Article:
Commerical HVAC code question

Is it required by code in Florida to have all joints and seam sealed for the ducts with mastic on a new HVAC system?

Are you enforcing Florida rules and regulations?

I do not think that it is your within your job purview.
If you found a leak, you should report it as that is a deficiency which is within the scope of your inspection.
It is not our responsibility to dictate how something is constructed unless it is deficient (such as leaking). If you are doing an energy audit then you should conform to that particular industry.

There’s always someone who is going to say this is out of the scope of a home inspection.
I am always amazed to get comments like this. I asked a question. If you know the answer then post it.
If not, don’t tell me what my scope is and what I should and should not be reporting. You have no idea why I even asked the question.
I don’t need anyone’s opinion on how I should conduct my business. Thank you.
And I’ve already got the answer, so I don’t need any other info. Thank you.

You are absolutely right Scott. For all anyone knows you might have done a code inspection on this property and needed information and not a lecture.

I find that statement to be ridiculous. How can you inspect on something if you do not know how it is supposed to be constructed / installed.
Just out of curiosity:

would you report duct tape used on AC ducts to seal the lines, if they are not leaking.

Report on the use of ribbed pipe under the sink. They sell the stuff, but you cant use it.

This list could go on and on, but i wont. Your lack of reporting will do nothing but wind you up in court.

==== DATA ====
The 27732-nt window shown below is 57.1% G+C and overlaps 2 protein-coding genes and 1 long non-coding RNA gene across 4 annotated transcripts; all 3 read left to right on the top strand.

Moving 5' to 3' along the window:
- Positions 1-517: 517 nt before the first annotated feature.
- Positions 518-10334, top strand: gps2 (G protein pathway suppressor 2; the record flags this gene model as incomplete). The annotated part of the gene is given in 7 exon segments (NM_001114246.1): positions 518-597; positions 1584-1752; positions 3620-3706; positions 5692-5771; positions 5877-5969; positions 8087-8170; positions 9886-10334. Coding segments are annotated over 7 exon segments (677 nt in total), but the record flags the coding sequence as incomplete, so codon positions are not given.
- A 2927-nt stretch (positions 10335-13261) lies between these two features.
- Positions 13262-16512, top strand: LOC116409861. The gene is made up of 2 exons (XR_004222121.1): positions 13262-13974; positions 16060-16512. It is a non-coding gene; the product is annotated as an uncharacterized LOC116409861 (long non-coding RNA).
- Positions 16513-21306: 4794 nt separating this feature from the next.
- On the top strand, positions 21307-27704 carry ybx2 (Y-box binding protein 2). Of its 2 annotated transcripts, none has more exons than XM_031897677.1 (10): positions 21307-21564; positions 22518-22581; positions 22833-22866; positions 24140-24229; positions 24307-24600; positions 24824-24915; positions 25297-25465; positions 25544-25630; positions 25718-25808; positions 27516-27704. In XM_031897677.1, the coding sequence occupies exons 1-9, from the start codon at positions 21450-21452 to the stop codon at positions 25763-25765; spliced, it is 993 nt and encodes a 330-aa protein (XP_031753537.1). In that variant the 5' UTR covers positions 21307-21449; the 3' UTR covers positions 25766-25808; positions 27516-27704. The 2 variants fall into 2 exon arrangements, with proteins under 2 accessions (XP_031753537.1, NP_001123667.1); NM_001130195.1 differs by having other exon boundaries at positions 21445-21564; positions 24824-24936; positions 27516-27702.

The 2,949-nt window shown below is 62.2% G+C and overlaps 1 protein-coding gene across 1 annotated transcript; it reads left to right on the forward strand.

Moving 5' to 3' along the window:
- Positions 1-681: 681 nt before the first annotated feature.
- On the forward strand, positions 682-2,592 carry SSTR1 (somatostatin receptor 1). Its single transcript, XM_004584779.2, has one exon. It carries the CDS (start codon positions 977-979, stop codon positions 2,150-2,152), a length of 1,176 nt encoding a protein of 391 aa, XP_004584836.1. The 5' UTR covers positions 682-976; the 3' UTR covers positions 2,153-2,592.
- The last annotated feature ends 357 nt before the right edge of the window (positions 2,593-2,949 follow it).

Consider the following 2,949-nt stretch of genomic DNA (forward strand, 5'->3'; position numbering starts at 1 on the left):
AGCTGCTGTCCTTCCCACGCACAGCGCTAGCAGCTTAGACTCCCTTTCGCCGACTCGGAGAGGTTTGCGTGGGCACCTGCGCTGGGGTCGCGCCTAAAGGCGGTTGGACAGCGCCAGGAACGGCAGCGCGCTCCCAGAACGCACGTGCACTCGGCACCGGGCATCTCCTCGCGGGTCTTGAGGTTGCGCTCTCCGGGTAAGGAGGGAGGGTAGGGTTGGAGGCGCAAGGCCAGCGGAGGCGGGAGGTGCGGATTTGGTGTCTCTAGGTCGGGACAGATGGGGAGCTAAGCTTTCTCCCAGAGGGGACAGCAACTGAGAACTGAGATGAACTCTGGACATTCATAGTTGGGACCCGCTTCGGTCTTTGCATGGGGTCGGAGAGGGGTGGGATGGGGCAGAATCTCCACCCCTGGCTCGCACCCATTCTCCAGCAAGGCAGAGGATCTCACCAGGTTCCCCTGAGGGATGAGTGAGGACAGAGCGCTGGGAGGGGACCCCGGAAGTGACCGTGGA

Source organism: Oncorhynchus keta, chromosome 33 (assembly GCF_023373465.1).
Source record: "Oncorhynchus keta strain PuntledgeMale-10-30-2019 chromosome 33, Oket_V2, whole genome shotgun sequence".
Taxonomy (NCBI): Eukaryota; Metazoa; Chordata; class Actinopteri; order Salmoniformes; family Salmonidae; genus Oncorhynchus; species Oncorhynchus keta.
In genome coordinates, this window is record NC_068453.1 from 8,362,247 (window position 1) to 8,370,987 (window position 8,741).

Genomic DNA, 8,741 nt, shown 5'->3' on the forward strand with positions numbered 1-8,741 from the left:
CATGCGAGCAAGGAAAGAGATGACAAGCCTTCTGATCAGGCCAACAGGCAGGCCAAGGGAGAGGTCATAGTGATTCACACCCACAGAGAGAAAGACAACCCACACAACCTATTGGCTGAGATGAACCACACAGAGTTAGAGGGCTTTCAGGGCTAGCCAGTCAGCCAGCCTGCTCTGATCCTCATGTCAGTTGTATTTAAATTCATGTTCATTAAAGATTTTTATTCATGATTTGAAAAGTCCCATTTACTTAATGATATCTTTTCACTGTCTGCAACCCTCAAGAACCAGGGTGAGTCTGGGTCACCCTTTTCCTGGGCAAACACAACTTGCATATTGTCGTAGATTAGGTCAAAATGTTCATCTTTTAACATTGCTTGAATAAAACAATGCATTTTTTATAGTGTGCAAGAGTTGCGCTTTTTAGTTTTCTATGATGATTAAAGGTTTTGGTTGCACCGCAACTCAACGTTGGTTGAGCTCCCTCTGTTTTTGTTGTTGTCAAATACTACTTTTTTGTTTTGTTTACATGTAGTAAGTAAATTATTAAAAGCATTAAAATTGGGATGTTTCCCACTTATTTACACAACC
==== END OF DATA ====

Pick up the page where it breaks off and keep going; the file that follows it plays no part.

Sometimes we should remove our opinions from the equation and just answer or give info [if we have it] as requested,plain and simple!

Well Scott. What was your answer? I would like to know.

I don’t know FL building codes specifically, which is one reason why I did not attempt to answer.

I know the IBC and UBC require duct joints to be sealed with approved materials. As for mastic - specifically - there certainly could be a local requirement.

The type of duct would also be a consideration as to what should be used to seal joints.


According to a reliable source it is not required by code to seal the joints and seams with mastic, but only that they be sealed by using a proper tape and/or mastic. He did quote another code that should be followed, but the name escapes me at this moment.

This is why I generally don’t do Commercial Inspections and phase inspections, but I am helping out a friend so I figured where better to find the answers I need than on this board.

Does the commercial building code for FL mirror the International Building Code?

Of that I am not sure

In the county I live in, both “code tape” and mastic is required. Why, because the local Mechanical inspectors says so. So the answer is…it depends on what the local AHJ says. There is a tendency for people to come here and ask a question but then want to argue with those who try to help and answer. A little more explanation would help those who take the time to answer tech questions. Other times people ask very difficult questions w/o any kind of photos that would help greatly in understanding the problems. If things continue to go the way they have been for months you won’t be able to get anyone to respond to questions. I think some of that is already happening. Lot of the experienced inspectors have quit sharing their experience and information and everyone loses when that happens.